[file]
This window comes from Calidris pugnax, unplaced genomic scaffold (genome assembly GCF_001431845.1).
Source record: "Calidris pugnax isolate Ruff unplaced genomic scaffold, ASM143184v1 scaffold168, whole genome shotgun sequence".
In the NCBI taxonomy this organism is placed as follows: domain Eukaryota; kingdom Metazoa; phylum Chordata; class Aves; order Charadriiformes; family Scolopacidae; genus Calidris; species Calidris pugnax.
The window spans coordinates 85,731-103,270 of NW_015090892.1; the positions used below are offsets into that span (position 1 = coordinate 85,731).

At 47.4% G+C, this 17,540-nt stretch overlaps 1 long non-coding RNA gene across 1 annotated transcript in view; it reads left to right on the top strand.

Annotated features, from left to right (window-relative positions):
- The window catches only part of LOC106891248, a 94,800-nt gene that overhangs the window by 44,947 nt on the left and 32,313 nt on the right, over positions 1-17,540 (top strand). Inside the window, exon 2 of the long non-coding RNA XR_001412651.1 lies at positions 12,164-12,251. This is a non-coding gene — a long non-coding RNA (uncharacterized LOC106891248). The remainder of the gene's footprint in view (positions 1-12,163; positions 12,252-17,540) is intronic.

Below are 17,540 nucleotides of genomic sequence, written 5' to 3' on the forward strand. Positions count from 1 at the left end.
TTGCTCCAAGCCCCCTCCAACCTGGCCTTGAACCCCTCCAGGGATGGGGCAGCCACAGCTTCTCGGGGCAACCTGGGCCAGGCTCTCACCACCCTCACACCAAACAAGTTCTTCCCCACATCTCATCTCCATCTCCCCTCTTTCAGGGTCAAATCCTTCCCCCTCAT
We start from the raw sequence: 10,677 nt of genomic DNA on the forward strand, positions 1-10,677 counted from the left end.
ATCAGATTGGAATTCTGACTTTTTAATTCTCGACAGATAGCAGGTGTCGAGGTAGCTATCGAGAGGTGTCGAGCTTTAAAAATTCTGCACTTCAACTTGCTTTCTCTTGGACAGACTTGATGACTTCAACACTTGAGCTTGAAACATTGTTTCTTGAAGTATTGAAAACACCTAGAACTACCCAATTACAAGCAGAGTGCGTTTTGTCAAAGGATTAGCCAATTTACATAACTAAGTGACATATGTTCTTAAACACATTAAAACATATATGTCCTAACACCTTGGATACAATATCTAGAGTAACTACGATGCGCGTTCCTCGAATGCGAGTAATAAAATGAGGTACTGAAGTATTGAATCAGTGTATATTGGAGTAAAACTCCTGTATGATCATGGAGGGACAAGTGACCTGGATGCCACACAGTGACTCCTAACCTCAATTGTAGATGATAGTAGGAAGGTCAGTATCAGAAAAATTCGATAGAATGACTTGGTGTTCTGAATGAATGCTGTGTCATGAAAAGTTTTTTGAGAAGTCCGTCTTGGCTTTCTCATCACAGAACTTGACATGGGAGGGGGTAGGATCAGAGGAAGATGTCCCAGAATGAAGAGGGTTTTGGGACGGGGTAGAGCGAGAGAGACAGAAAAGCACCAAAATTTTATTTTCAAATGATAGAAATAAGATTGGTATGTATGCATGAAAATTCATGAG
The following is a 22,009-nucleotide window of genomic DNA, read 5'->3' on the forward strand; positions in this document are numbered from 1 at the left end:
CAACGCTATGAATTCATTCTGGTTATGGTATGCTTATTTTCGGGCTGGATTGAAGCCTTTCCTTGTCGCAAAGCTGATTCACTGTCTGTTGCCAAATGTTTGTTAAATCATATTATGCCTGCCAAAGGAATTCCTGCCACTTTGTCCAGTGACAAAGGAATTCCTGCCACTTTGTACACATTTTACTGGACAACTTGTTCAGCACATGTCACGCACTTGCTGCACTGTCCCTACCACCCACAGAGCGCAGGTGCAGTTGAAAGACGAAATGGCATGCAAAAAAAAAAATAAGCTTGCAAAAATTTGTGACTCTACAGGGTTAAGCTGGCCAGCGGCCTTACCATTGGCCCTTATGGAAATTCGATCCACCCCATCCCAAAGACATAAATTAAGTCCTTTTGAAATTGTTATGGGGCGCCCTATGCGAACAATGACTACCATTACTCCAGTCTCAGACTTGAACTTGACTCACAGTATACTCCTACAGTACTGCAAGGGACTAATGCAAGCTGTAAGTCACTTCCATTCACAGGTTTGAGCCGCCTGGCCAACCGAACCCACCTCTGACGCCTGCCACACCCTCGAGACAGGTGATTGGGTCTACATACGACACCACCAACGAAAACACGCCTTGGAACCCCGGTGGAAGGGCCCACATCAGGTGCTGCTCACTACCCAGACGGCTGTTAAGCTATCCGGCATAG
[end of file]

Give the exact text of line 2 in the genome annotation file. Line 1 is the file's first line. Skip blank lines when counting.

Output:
Source record: "Calidris pugnax isolate Ruff unplaced genomic scaffold, ASM143184v1 scaffold168, whole genome shotgun sequence".